Diversify your investments with little risk by choosing bonds over your typical savings account.
With a high interest savings account you are able to keep your excess funds in an account that earns interest while maintaining access to the money in most cases. When you invest that money in a bond instead, you lose that immediate access to the cash but you could see a higher return on your investment without the terms that are often applied to a savings account.
What is a bond?
A bond is a low risk investment product where you are lending money to either the Australian government or a company at a fixed interest rate for a pre-determined period of time. You will then receive interest payments on your investment on a regular basis, with the principal amount paid back to you at the end of the term. Before making a choice in investing in bonds however, you should carefully compare your options as some will pose more risk to the lender than others.
How does a bond work?
Edith has been transferring her spare cash into her Bankwest Hero Saver Account for the last two years, but is now considering buying her first home in the near future. Wanting to ensure that she has enough to meet the down payment requirement, she decides to invest the money into a higher interest paying product, which will also limit her access to the funds. Edith chooses a Commonwealth Government Security (CGS) bond, which will pay her interest twice a year on the investment. This is a low risk option for her savings where she will receive her investment back in full at the end of the term she has chosen.
By choosing a government issued bond for her savings, Edith is able to diversify her investment portfolio, keeping a percentage of her money inside of the Hero Saver Account where she can still add to the balance, earn interest, and withdraw those funds as needed. The interest earned on her government savings bond will be added to this account where it will then earn more interest that can be used towards her home purchase in the future.
What are the different types of bonds?
In Australia you have a few different options when diversifying your portfolio by investing in bonds. Each choice has its own risk and return potential, making it important that you compare your options carefully before deciding on any one product:
- Australian Government bonds. Commonwealth Government Securities (CGS) are issued by the Australian government. These can be bought and sold on the ASX through a broker or an online trading account. The face value of these types of bonds is fixed along with the interest rate, with payments being made to you every six months over the life of the security.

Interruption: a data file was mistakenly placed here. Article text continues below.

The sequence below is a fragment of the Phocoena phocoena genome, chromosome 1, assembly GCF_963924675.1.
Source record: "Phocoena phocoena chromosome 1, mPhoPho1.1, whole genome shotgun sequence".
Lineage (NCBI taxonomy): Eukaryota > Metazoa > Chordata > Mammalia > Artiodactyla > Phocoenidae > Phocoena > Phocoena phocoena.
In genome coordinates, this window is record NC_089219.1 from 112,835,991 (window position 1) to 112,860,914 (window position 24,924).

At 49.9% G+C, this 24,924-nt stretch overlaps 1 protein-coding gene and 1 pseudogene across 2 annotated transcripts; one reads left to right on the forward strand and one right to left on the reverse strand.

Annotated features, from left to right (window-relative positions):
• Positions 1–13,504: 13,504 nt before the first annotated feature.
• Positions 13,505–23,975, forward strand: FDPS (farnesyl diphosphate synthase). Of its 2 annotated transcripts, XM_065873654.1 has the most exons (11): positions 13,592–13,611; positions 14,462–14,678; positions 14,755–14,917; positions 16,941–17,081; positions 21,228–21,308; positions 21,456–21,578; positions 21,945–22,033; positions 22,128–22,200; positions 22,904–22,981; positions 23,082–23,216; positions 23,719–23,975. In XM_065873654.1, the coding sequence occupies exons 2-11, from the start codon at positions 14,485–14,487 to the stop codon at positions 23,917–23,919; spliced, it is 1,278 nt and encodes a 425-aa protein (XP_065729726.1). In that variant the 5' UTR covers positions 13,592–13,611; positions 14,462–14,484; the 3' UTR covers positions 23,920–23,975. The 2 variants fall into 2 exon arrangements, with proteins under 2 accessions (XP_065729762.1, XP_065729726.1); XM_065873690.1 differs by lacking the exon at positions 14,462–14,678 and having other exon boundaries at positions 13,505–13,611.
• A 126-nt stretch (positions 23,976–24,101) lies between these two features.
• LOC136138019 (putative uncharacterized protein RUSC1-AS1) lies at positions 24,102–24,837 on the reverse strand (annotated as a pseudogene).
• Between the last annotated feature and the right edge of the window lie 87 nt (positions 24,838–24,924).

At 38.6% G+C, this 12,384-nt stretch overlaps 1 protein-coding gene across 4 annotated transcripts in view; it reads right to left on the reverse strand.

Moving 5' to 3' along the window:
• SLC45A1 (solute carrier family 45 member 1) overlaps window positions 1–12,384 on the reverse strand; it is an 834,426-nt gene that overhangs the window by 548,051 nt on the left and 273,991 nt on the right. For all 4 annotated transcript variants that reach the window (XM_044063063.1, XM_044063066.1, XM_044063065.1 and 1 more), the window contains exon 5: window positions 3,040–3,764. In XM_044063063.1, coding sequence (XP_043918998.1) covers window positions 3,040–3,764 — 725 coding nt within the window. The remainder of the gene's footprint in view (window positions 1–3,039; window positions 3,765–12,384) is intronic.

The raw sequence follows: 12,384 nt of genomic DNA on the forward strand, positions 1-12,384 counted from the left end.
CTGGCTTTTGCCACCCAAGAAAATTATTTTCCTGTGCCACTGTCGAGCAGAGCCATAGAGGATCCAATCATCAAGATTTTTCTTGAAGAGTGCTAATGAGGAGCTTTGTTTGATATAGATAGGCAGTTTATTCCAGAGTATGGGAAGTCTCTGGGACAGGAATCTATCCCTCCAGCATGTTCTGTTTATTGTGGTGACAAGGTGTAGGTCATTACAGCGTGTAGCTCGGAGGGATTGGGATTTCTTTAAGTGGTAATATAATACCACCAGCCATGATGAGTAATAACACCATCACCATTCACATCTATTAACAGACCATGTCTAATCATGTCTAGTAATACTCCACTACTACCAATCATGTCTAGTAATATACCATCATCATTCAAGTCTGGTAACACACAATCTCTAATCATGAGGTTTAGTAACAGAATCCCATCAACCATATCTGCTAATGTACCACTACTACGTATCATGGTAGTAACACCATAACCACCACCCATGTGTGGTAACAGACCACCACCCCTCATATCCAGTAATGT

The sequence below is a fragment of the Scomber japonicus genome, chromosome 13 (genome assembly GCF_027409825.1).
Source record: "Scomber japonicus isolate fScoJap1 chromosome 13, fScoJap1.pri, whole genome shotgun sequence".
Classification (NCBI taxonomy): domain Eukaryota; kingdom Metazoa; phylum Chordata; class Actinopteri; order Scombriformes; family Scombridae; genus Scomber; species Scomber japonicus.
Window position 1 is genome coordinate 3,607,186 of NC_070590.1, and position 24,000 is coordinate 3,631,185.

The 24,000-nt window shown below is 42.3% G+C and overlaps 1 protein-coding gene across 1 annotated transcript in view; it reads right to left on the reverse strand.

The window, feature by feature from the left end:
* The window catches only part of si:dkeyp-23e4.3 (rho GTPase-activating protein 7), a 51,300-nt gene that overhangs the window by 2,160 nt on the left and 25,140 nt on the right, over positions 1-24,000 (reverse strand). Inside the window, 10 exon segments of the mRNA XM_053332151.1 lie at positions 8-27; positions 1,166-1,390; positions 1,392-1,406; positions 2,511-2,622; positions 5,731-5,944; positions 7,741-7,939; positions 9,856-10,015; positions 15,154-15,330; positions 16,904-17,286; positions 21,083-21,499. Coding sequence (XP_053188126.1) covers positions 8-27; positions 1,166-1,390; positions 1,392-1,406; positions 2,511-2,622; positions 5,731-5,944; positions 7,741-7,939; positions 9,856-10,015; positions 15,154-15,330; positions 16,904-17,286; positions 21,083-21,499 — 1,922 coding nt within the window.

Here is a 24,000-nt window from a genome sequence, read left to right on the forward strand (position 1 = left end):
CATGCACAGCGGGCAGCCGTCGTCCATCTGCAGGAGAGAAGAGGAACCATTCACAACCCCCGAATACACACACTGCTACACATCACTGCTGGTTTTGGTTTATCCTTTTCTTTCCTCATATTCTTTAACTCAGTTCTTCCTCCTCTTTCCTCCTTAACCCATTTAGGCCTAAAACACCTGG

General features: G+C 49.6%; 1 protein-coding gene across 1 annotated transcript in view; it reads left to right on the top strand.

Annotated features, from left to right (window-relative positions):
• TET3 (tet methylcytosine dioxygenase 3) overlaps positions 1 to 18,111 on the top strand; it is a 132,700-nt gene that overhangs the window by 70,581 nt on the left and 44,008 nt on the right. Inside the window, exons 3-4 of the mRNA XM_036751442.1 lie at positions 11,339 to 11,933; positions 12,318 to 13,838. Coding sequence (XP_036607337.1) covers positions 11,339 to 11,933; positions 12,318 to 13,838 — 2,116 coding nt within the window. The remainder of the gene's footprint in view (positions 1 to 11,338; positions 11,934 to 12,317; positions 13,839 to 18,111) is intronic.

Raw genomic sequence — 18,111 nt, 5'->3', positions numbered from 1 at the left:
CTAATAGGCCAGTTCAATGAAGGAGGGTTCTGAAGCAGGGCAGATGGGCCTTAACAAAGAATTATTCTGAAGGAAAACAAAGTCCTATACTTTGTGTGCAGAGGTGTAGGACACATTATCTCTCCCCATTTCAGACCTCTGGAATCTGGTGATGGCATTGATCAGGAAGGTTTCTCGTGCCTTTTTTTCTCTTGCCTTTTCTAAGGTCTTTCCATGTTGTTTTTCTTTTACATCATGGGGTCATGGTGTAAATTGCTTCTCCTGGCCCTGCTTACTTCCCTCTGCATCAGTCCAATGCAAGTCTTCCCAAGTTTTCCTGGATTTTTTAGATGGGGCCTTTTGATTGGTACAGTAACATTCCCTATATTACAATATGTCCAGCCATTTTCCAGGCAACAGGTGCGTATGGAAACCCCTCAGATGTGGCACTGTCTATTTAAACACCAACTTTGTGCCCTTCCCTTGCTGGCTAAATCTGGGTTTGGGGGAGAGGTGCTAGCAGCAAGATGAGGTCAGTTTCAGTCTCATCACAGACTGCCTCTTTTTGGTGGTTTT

- Corporate Bonds. This type of bond is usually a part of a public offer, where a company will issue a prospectus and investors are able to make a direct investment. This is different from buying shares, where you are a part owner and your investment affected by the cash flow of the business. With corporate bonds, you are a creditor and your return limited only to the agreed upon interest payments and the return of your principal investment.
When looking at your bond options you should also check how the interest rate works. In some cases you could find a floating rate bond, where the interest varies in line with the benchmark interest rate. You have the opportunity to earn higher returns with this type of investment, but there is also a risk of lower returns if the interest rate drops.Back to top
Are bonds safe?
Australian Government bonds are considered to be very safe, but there are bond options that can carry a high level of risk if you are not careful. Bonds are typically less volatile than other types of investments, such as shares, but you can see losses in some years even with government issued bonds. Bonds do come with a credit rating, but you will need to consult with a licensed financial adviser in order to access that type of information.
How are bonds valued?
A bond’s capital value can increase or even decrease before the maturity date based on the current interest rates. The amount of interest accrued since the last coupon payment will also have an effect on the value of a bond. If interest rates drop, you will see an increase in the value of your bonds, whereas when they rise the value of your bonds will drop as a result. These fluctuations are only relevant if you have invested in floating rate bonds as opposed to fixed rate bonds.
How do I start investing in bonds?
If you are interested in diversifying your savings opportunities with bonds, you can use an online broker to help you make your initial investments. Certain Australian banks, like the Bank of Queensland, also have specialised accounts that allow you to invest in low risk bonds for a specific term. There is a minimum investment amount required for this type of account, but your rate of interest and return is guaranteed for the life of your investment.
How are bonds and savings accounts similar and different?
Asses your financial situation to determine whether investing in a Government bond is right for you.
Does a savings account sound like a better option for you?
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